• The laptop then uses serial communication to pass the sentiment info to the Arduino board via the USB port.
  • The Arduino board has a motor shield plugged on top of it. The shield is directly connected to the DC motors inside the candy dispensers.
  • Based on the sentiment info from the laptop, the Arduino code determines which candy dispenser to turn on by controlling the voltage on its IO pins.

Got it? Below are the steps in more detail.

Step 0: What You Need:

  • Code: All the code you need can be found in this repository. Go ahead and clone the repo and I’ll walk you through how to set everything up in the following steps. Go ahead and do ‘git clone
  • Credentials for the Watson Speech to Text service and the Watson AlchemyLanguageservice. If you’ve never used them before, see my previous post on how to acquire the credentials. You need to get the credentials through Bluemix, but you’re not tied to Bluemix in any way afterwards. Note: Bluemix is IBM’s PaaS offering that let’s you deploy and manage your cloud applications.
  • Two Sharper Image Candy Dispensers: I got the dispensers on sale from Bonton for $20 each. Note: This candy dispenser is unequivocally a one-star product to directly quote a review from Amazon, “the mechanism dispenses between 0 and 35 pieces at random.” But don’t be discouraged, the inconsistency comes from the batteries’ inability to source enough current for the DC motors. We’ll be powering the motors (through the Arduino board) using an 12V-1.5A power adapter, which solves this problem. Another Note: It seems like this dispenser has been sold out from Bonton, you can still get one from Amazon for $36.99 each. The slightly cheaper version should also work for this project.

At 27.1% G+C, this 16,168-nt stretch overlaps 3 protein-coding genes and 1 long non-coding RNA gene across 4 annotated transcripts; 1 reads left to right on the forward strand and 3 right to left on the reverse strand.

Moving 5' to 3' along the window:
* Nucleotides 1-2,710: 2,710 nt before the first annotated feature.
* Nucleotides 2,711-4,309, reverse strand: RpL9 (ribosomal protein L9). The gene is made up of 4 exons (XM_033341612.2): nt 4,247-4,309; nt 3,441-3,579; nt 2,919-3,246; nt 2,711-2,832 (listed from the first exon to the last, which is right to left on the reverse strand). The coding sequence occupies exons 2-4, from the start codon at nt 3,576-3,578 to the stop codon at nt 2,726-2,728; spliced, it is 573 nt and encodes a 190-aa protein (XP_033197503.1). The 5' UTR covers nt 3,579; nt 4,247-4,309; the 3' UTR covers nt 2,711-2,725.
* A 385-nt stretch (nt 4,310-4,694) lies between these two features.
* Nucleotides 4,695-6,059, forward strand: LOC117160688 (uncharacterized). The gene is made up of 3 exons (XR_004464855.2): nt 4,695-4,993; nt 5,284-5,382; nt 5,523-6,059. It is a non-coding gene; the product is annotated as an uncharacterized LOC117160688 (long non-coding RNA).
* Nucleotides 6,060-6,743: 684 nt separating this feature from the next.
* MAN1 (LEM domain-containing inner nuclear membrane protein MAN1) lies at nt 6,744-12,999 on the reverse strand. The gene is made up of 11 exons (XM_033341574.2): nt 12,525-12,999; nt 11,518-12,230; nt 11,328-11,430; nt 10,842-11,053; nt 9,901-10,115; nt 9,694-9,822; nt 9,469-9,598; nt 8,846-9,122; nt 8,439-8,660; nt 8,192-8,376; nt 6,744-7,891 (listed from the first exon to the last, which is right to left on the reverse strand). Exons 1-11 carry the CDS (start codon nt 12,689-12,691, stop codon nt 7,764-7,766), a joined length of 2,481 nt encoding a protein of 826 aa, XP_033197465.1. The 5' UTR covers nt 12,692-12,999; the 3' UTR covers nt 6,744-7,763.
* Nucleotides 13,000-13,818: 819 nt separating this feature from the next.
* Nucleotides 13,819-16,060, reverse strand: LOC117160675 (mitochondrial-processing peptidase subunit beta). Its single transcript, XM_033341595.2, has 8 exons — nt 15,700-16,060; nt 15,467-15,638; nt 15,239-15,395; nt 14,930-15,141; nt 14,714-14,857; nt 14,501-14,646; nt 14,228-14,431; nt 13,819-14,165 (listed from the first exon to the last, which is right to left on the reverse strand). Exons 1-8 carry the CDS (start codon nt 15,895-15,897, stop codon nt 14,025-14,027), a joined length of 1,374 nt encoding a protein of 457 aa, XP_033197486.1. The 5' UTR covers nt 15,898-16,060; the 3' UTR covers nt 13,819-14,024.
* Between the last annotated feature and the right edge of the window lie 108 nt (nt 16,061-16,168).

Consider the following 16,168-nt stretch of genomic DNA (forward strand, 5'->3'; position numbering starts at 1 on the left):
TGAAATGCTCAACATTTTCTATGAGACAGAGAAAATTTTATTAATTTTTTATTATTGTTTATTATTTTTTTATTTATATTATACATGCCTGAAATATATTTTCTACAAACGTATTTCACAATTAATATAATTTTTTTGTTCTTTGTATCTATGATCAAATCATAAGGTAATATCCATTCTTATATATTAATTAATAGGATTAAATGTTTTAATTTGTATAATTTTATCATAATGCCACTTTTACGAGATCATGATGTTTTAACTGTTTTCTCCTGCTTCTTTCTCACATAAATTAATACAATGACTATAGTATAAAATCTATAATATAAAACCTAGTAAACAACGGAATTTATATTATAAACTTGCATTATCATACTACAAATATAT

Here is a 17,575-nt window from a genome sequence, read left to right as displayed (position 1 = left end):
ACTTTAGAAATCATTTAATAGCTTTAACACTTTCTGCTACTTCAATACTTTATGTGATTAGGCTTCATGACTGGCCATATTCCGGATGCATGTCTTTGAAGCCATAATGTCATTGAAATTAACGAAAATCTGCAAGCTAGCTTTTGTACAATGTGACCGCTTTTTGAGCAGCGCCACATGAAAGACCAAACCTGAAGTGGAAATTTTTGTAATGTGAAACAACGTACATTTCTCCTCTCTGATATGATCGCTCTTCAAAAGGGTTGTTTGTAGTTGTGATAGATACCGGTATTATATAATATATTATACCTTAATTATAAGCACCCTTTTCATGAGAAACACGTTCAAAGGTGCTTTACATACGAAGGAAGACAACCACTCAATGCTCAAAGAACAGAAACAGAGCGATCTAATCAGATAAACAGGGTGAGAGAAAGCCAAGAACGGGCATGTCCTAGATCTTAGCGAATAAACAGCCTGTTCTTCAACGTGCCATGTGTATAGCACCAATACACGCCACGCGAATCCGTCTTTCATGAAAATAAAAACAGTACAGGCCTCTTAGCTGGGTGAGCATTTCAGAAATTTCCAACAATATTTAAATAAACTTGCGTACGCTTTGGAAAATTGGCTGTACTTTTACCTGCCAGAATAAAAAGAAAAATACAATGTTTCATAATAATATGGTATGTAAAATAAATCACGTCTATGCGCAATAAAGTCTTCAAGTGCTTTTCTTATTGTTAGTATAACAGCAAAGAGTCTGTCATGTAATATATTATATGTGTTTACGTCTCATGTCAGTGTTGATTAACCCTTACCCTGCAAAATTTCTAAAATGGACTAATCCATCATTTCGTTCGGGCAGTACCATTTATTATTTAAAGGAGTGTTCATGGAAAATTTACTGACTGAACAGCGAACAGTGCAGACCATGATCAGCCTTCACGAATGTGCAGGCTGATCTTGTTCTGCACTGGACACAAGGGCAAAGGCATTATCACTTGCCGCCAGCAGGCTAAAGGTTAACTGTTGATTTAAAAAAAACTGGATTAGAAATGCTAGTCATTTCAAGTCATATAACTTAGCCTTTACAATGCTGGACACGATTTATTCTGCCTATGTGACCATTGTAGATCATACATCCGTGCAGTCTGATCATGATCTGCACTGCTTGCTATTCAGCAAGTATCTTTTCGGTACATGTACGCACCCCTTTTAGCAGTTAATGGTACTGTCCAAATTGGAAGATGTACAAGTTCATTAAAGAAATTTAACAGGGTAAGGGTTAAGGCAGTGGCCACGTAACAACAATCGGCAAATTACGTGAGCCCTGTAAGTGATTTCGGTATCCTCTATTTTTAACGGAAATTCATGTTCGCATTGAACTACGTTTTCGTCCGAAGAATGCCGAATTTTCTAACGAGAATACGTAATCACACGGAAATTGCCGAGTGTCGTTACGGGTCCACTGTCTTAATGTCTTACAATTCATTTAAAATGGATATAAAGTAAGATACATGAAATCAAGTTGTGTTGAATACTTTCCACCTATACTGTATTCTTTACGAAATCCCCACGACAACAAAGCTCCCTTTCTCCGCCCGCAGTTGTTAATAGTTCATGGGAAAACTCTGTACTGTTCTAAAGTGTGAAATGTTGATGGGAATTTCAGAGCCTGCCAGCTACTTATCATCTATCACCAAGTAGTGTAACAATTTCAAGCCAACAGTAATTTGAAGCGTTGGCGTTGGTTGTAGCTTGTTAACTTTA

• Power Adapter: I found a 12V-1.5A power adapter under my bed. If you don’t have such superpowers, you can buy one like this on Amazon.
  • Arduino Uno: I bought this Starter Kit from Vilros, but I’m pretty sure any Arduino board will do fine here. If you don’t get the kit, make sure to get the jumper wires (see #11), they’ll come in pretty handy.
  • Motor Shield: I bought the Adafruit Motor/Stepper/Servo Shield. You can also buy it directly from Adafruit, but shipping is faster with Amazon. If you’re wondering why you need a motor shield, see this Quora post. TL;DR: More current for the motors and protects the Arduino from transient circuit behaviors.